If you've lost your job in a layoff, you are no doubt concerned about your finances, benefits, and finding new work. There is help available to laid-off workers from the government, in the form of unemployment compensation. But your former employer has legal obligations as well. This article explains your legal rights in a layoff, including what your former employer is required to do for you. (For more information on unemployment compensation and continuing your health coverage after a layoff, check out Nolo's Collecting Unemployment Benefits area and Nolo's article Your Rights When You Leave Your Job.)
For most laid-off workers, money is the biggest concern. You are entitled to receive your final paycheck within time limits set by state law. Some states give employees who have been laid off or fired a right to receive their paychecks quickly, sometimes at the same time they lose their jobs or a day or two later. Other states allow employers to wait until the next regularly scheduled payday to cut a final check. To check your state's law on final paychecks, see Nolo's article Chart: Final Paychecks for Departing Employees.
A number of states require employers to cash out a departing employee's accrued vacation time (but not sick time) and include it in the employee's final paycheck. Some states, such as California, give all employees this legal right, while other states require employers to pay out unused vacation time only if their policies or practices provide for it. To find out how your state handles this issue, contact your state labor department. (You can find a list of links at www.dol.gov, the official website of the federal Department of Labor.)
Generally, employees who lose their jobs in a layoff have no automatic right to severance pay (unless their state's law requires it as part of a notice requirement for a large layoff; see "Notice Requirements," below). However, if your employer has a policy of paying severance to all employees (or at least all employees who are laid off or otherwise lose their jobs through no fault of their own), you may be legally entitled to expect a severance payment. This is because a court could interpret a past policy like this as a contract giving you the right to severance -- even if your company doesn't have a written policy on the topic -- because your company has made a regular practice of paying severance to all employees who lose their jobs. If you think you may have a legal right to severance that your former employer is not honoring, you should consider talking to an employment lawyer.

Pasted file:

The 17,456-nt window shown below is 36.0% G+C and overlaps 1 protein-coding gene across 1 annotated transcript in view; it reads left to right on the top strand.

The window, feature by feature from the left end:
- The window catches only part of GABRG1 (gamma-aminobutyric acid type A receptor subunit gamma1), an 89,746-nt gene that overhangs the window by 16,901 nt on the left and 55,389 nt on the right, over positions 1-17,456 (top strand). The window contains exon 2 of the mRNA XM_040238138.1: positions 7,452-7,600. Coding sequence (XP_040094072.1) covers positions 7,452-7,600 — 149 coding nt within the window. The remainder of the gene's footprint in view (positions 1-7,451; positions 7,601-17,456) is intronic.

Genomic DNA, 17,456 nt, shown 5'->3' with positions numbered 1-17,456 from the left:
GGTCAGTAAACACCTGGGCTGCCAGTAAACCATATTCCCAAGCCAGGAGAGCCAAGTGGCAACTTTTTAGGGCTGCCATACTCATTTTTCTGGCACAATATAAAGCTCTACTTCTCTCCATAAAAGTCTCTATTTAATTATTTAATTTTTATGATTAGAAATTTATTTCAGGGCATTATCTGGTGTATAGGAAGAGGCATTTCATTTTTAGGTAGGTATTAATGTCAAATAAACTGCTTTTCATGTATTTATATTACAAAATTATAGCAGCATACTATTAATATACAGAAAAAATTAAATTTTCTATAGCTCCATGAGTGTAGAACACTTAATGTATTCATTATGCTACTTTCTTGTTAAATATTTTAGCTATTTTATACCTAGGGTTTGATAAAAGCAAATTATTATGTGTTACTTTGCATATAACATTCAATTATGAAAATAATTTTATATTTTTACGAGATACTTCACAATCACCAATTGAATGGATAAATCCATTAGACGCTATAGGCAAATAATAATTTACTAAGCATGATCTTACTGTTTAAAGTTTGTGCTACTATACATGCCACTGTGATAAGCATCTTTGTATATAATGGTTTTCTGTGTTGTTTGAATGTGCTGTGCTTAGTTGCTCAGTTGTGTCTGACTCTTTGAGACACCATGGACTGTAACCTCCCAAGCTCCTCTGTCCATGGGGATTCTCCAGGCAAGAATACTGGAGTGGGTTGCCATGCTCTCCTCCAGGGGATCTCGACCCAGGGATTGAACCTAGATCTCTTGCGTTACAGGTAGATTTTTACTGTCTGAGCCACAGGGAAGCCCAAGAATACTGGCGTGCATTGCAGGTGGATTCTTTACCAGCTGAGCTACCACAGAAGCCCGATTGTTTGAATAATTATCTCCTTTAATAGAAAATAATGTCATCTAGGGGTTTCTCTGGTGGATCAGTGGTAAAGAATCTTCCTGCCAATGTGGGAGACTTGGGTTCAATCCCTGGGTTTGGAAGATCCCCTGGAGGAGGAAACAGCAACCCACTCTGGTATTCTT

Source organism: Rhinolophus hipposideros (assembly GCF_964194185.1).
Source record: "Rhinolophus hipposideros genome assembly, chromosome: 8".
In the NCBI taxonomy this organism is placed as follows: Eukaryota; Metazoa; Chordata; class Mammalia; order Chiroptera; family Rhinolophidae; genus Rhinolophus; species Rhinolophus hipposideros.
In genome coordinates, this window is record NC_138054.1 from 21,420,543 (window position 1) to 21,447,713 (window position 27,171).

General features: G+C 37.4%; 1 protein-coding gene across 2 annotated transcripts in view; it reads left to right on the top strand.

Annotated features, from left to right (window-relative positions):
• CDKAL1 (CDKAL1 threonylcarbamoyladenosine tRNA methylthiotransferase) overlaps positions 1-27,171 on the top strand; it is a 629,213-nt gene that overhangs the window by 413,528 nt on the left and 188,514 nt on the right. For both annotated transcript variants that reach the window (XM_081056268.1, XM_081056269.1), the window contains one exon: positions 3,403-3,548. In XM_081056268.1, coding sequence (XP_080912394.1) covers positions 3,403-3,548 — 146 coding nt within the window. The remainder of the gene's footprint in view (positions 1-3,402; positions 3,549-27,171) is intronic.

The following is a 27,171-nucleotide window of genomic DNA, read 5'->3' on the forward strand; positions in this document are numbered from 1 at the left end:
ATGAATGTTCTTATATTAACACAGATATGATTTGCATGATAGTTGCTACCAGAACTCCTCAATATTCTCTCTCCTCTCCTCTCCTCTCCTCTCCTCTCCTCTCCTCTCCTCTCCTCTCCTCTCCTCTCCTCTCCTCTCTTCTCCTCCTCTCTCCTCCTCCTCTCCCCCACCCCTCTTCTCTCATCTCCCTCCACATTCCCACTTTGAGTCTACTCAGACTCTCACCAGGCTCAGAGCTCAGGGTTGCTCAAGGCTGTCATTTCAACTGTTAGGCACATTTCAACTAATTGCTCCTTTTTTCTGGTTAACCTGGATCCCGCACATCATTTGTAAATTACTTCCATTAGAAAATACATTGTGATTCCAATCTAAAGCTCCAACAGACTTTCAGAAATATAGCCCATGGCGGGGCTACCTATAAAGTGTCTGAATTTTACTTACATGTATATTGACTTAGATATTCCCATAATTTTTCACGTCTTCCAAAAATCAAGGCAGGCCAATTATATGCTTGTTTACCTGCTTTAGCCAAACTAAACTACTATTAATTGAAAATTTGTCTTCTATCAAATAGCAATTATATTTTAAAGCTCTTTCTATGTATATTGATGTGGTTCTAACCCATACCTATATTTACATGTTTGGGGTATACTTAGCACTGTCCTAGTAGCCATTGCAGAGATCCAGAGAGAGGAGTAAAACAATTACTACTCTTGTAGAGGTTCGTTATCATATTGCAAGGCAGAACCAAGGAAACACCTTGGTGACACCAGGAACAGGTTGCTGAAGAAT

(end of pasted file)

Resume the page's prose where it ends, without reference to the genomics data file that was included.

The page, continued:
If you have been receiving health insurance coverage through your employer, you have a legal right to continue those benefits for at least 18 months. A federal law called Consolidated Omnibus Budget Reconciliation Act (COBRA) gives employees (and their dependents) the right to continue their health insurance coverage for a period of time after losing their jobs. Although Congress subsidized part of the premium cost for employees for a couple of years, that subsidy has expired. This means employees are once again responsible for paying the full cost of continued health care, at the group rate negotiated by their former employer.
The federal Worker Adjustment and Retraining Notification Act (WARN) requires larger employers to give employees notice 60 days before an impending plant closing or mass layoff that will result in job losses for a specified number or percentage of employees. Employers who don't comply with this notice requirement may have to pay workers for every day of notice they didn't receive. Under similar state laws, laid-off workers may be entitled to some severance or benefits continuation, as well.
WARN applies only to employees with 100 or more employees, and only if there is a plant closing or mass layoff. The law defines these terms as follows:
The law also covers staged plant closings or layoffs, which are defined the same as above but occur in stages over a period of 90 days. This rule is intended to prevent employers from getting around the law's requirements by conducting a series of smaller layoffs.
There are some exceptions to the notice requirement. If, for example, an employer closes a temporary facility or the layoffs result from a strike or lockout, the employer doesn't have to provide notice. And employers may give less than 60 days' notice in some circumstances, including when the layoff is the result of a natural disaster or business circumstances that weren't reasonably foreseeable 60 days in advance.
More than half of the states also have laws that require employers to give notice of a layoff. Some of these laws apply to smaller employers (or smaller layoffs) than the federal WARN Act. And some require employers to do more than provide notice. For example, Connecticut employers that permanently shut down or relocate their facility out of state must pay to continue their former employees' health insurance for 120 days, In Maine, employers that discontinue business operations or relocate at least 100 miles away must pay one week of severance for each year of employment to employees who have been with the company for at least three years. To learn about your state's rules, contact your state labor department.
For additional information on employee rights, get Your Rights in the Workplace, by Barbara Repa (Nolo), or visit Nolo's Lawyer Directory to view personal profiles of employment law attorneys in your geographic area.